In addition to the issue of authorship, the emergence of digital fashion requires reconsideration of how the copyright law concept of ‘originality’ is viewed in the context of fashion. This is important, as originality is the only criterion for an identifiable subject matter to be protected under EU copyright, including the InfoSoc Directive. 7 Although, as recently ascertained, fashion designs only require the same level of originality as any other works to be protected under the InfoSoc Directive, 8 one cannot conclude that the door to copyright protection would always be open for (physical) fashion designs. One major reason for this is the functionality of physical fashion designs, which may occasionally undermine their originality. Nonetheless, when the result of a creative process is merely digital, the same copyright law arguments to which we are accustomed in the context of physical fashion may not apply.

This article provides a multidisciplinary approach to digital fashion design, combining the doctrinal study of law with fashion studies and design research. The focus of the doctrinal analysis is EU copyright law. Legal analysis is supported by a qualitative online survey of 42 ‘digital fashion designers’ and three ethnographically researched case studies. First, this article will introduce ‘digital fashion’ from an IP perspective in Section 2 . The methods and empirical research material used are outlined in  Section 3 . Section 4 elaborates on the meaning of fashion design ‘authorship’, in the realms of both physical and digital fashions, and compares fashion authorship to copyright authorship. In  Section 5 , the manner in which the evolution of authorship practices in (digital) fashion may affect the copyright protection of their creative efforts is assessed. Section 6 concludes the article.

Digital apparel has long existed in games and virtual reality (VR) platforms, where fashion choices are as social, expressive and economically vibrant practice as in the real world. 9 Lately, the use of designer-friendly digital 3D software and the design of virtual or ‘digital-only’ garments have increasingly gained ground in the fashion industry. 10 According to the proponents, practitioners and researchers of digital fashion, designing in and for the virtual realm, or the ‘Metaverse’ and ‘Web 3.0’, 11 enables unlimited creative experimentation, minimization of resources, participation of large communities in fashion production, an inclusive approach to bodies and identities and learning about garment construction as well as global accessibility of digitized archival fashion. 12 Although wearing digital-only clothing today remains a niche phenomenon, the use of the digital fashion paradigm in design and production processes is becoming normalized. 13 It is even anticipated that digital garments will replace perfumes and bags as the main revenue of luxury brands and become a new medium for designers to express their ideas without social limitations or economic boundaries. 14 Furthermore, blockchain technologies can turn virtual garments into unique pieces, investments and collectables. 15 The revolution of digital fashion can be further exemplified in the recent inclusion of digital 3D design in the curricula of numerous fashion schools, including Parsons School of Design. 16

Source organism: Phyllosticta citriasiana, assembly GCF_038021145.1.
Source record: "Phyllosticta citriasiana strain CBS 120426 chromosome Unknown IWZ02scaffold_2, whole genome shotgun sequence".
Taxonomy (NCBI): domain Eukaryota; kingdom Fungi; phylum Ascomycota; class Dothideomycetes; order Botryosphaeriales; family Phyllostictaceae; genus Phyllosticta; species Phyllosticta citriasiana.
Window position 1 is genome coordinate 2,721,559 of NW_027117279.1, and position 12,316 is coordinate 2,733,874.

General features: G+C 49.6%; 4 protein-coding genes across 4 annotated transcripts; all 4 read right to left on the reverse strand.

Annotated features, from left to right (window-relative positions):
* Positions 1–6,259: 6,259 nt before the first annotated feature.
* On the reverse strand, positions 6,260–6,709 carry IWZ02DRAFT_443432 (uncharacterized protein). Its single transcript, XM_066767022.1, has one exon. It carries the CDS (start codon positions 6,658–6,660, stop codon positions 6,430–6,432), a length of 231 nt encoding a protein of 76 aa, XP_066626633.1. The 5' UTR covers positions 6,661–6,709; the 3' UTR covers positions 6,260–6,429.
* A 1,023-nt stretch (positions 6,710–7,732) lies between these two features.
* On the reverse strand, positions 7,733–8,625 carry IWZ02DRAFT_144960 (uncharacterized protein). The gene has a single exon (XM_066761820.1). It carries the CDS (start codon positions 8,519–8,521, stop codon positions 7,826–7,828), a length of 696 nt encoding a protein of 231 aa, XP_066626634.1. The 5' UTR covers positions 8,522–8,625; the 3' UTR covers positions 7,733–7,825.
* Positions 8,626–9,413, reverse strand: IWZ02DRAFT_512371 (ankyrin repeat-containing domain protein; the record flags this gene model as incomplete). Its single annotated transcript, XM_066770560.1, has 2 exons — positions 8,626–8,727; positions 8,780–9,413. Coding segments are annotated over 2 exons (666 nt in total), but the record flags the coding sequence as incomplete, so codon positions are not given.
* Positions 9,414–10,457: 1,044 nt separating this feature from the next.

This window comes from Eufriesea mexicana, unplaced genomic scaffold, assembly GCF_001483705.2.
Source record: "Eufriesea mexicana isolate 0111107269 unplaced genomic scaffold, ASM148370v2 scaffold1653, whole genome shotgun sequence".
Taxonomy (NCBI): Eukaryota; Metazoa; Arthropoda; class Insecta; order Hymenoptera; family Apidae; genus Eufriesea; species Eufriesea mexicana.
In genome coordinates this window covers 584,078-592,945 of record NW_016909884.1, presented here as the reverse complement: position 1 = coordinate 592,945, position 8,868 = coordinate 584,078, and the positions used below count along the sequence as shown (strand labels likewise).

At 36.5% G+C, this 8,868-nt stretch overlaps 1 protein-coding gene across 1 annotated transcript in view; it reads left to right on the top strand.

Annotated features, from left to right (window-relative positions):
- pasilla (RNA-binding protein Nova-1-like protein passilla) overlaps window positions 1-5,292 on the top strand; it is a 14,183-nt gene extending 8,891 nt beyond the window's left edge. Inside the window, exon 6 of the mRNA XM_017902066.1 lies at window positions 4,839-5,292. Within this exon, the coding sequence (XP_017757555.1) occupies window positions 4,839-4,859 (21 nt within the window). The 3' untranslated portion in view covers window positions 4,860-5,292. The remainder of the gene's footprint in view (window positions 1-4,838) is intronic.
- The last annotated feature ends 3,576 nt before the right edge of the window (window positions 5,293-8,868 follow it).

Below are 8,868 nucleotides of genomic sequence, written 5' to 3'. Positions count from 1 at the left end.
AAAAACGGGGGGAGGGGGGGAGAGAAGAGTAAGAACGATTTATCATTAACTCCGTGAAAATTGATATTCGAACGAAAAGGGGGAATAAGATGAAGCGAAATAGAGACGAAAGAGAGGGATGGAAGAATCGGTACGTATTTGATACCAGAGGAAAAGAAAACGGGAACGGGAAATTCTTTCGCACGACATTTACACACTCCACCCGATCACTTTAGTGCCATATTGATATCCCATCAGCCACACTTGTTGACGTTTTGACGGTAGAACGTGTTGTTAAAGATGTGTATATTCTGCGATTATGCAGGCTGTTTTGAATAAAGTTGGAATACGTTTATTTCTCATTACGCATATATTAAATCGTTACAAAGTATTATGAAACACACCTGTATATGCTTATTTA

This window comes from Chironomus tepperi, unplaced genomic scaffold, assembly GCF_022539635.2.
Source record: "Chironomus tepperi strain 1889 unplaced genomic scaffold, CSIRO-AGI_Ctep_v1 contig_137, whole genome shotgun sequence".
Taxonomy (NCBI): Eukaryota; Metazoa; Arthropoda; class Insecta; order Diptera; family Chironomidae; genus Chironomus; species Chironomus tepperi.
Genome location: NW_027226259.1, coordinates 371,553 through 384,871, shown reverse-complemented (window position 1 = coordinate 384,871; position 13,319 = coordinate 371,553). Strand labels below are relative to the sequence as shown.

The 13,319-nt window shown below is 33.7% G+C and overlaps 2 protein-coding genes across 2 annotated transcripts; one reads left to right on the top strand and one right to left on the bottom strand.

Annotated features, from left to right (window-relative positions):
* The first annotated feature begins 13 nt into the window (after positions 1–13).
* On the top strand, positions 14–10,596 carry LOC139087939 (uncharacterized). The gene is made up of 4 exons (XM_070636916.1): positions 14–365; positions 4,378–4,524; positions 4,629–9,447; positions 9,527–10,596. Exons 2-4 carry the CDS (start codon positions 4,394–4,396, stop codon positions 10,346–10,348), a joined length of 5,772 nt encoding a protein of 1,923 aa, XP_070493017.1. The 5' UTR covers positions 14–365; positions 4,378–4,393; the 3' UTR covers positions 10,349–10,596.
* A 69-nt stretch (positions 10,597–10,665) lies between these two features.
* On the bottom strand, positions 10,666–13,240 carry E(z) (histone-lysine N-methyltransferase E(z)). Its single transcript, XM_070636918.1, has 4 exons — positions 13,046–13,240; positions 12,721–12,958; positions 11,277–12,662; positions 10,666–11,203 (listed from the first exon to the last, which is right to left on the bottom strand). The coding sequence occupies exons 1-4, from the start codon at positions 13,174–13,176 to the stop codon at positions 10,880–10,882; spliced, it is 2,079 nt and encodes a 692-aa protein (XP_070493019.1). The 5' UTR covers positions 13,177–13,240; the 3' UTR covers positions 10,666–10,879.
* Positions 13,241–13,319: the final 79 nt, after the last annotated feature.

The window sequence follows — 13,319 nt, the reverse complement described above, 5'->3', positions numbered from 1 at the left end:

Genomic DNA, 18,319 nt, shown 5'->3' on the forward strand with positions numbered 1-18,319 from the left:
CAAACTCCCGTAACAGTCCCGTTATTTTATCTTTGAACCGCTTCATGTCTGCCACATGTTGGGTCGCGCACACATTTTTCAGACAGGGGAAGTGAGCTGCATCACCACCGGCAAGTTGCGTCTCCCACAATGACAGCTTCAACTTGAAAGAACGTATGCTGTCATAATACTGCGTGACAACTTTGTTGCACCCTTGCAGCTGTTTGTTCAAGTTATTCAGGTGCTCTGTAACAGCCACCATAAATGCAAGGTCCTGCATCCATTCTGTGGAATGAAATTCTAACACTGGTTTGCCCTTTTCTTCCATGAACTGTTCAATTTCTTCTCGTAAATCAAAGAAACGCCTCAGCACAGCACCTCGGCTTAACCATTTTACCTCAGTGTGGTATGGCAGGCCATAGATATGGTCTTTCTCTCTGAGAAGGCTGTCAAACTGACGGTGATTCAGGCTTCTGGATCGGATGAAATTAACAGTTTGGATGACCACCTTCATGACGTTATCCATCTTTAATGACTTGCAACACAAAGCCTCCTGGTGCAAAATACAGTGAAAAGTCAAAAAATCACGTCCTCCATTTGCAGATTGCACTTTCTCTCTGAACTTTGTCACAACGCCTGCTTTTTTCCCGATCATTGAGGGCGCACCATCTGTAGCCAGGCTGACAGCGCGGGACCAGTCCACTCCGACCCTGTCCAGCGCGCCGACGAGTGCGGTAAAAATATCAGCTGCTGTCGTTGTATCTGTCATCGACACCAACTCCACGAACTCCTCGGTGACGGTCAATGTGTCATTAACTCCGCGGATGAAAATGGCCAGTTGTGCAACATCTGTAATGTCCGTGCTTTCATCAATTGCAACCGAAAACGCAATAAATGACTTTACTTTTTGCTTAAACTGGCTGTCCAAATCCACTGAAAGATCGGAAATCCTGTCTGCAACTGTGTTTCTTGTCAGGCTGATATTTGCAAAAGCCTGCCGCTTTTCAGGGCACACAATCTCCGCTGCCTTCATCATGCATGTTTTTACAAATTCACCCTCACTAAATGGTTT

When designing in and for the virtual space, designers create quantified representations and simulations of garments that are 3D files often containing the same material and shape data as the real garments. 17 Digital fashion designs are graphically represented and projected, normally through a display unit, such as a smartphone or a computer screen, in 2D form. 18 Digital garments can be worn in VR and augmented reality environments, games, online stores and museums, virtual fitting rooms and smart mirrors, providing ‘phygital’ experiences, merging physical and digital realms. 19 The physical studio turns into a virtual 3D software working space where avatars can be used as instruments instead of a mannequin or a fitting model. The avatars can also be the ultimate targets, the only bodies wearing the designs in simulations of real or surreal environments. The digital design includes prototyping and sampling phases, and in theory, the products can be sold before physical production, bridging the gap between design and consumption, as well as design and production.